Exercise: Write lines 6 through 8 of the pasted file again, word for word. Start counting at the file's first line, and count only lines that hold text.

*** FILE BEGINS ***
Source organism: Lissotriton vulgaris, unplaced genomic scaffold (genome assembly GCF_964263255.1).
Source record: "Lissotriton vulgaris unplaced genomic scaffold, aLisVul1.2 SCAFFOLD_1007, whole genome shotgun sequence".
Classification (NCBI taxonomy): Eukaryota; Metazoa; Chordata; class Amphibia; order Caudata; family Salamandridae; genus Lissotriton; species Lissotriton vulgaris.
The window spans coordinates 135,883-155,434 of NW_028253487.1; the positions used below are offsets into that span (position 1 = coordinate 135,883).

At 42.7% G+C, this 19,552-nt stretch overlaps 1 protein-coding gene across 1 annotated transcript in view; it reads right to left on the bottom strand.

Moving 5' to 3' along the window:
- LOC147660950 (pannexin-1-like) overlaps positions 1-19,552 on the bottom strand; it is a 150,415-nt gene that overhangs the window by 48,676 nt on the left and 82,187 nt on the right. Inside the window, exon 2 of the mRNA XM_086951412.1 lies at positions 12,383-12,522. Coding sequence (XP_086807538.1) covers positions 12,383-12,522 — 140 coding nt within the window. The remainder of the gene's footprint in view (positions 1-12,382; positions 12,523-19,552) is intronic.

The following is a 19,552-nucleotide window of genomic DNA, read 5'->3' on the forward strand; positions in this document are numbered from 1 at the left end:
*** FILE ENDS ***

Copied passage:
Moving 5' to 3' along the window:
- LOC147660950 (pannexin-1-like) overlaps positions 1-19,552 on the bottom strand; it is a 150,415-nt gene that overhangs the window by 48,676 nt on the left and 82,187 nt on the right. Inside the window, exon 2 of the mRNA XM_086951412.1 lies at positions 12,383-12,522. Coding sequence (XP_086807538.1) covers positions 12,383-12,522 — 140 coding nt within the window. The remainder of the gene's footprint in view (positions 1-12,382; positions 12,523-19,552) is intronic.

The following is a 19,552-nucleotide window of genomic DNA, read 5'->3' on the forward strand; positions in this document are numbered from 1 at the left end: